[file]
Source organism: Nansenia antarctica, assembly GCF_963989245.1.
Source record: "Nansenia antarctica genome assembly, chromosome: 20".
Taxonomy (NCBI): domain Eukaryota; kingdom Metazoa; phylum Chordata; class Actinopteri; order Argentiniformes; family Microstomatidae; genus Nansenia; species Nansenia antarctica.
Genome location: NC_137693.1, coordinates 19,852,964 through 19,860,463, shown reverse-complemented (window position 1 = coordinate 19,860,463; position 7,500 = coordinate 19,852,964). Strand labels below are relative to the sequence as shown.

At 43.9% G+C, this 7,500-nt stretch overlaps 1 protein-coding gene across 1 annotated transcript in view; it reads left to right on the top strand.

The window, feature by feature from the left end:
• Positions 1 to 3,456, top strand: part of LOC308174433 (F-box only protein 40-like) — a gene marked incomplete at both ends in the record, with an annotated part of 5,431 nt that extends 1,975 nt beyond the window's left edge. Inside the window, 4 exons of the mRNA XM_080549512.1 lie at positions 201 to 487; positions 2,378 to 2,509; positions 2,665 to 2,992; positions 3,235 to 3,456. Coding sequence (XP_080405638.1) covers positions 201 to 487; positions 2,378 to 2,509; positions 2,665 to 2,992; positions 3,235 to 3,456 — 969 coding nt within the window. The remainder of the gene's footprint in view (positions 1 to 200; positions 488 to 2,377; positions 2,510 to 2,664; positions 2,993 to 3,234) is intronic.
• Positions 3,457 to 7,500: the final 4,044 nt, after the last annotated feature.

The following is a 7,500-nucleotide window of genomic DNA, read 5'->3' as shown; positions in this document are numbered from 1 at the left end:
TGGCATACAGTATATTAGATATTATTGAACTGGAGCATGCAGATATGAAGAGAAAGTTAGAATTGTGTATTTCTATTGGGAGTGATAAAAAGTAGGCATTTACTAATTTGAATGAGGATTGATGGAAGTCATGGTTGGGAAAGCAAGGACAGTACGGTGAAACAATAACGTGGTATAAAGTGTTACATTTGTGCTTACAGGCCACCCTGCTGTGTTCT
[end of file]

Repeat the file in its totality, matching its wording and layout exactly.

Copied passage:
Source organism: Nansenia antarctica, assembly GCF_963989245.1.
Source record: "Nansenia antarctica genome assembly, chromosome: 20".
Taxonomy (NCBI): domain Eukaryota; kingdom Metazoa; phylum Chordata; class Actinopteri; order Argentiniformes; family Microstomatidae; genus Nansenia; species Nansenia antarctica.
Genome location: NC_137693.1, coordinates 19,852,964 through 19,860,463, shown reverse-complemented (window position 1 = coordinate 19,860,463; position 7,500 = coordinate 19,852,964). Strand labels below are relative to the sequence as shown.

At 43.9% G+C, this 7,500-nt stretch overlaps 1 protein-coding gene across 1 annotated transcript in view; it reads left to right on the top strand.

The window, feature by feature from the left end:
• Positions 1 to 3,456, top strand: part of LOC308174433 (F-box only protein 40-like) — a gene marked incomplete at both ends in the record, with an annotated part of 5,431 nt that extends 1,975 nt beyond the window's left edge. Inside the window, 4 exons of the mRNA XM_080549512.1 lie at positions 201 to 487; positions 2,378 to 2,509; positions 2,665 to 2,992; positions 3,235 to 3,456. Coding sequence (XP_080405638.1) covers positions 201 to 487; positions 2,378 to 2,509; positions 2,665 to 2,992; positions 3,235 to 3,456 — 969 coding nt within the window. The remainder of the gene's footprint in view (positions 1 to 200; positions 488 to 2,377; positions 2,510 to 2,664; positions 2,993 to 3,234) is intronic.
• Positions 3,457 to 7,500: the final 4,044 nt, after the last annotated feature.

The following is a 7,500-nucleotide window of genomic DNA, read 5'->3' as shown; positions in this document are numbered from 1 at the left end:
TGGCATACAGTATATTAGATATTATTGAACTGGAGCATGCAGATATGAAGAGAAAGTTAGAATTGTGTATTTCTATTGGGAGTGATAAAAAGTAGGCATTTACTAATTTGAATGAGGATTGATGGAAGTCATGGTTGGGAAAGCAAGGACAGTACGGTGAAACAATAACGTGGTATAAAGTGTTACATTTGTGCTTACAGGCCACCCTGCTGTGTTCT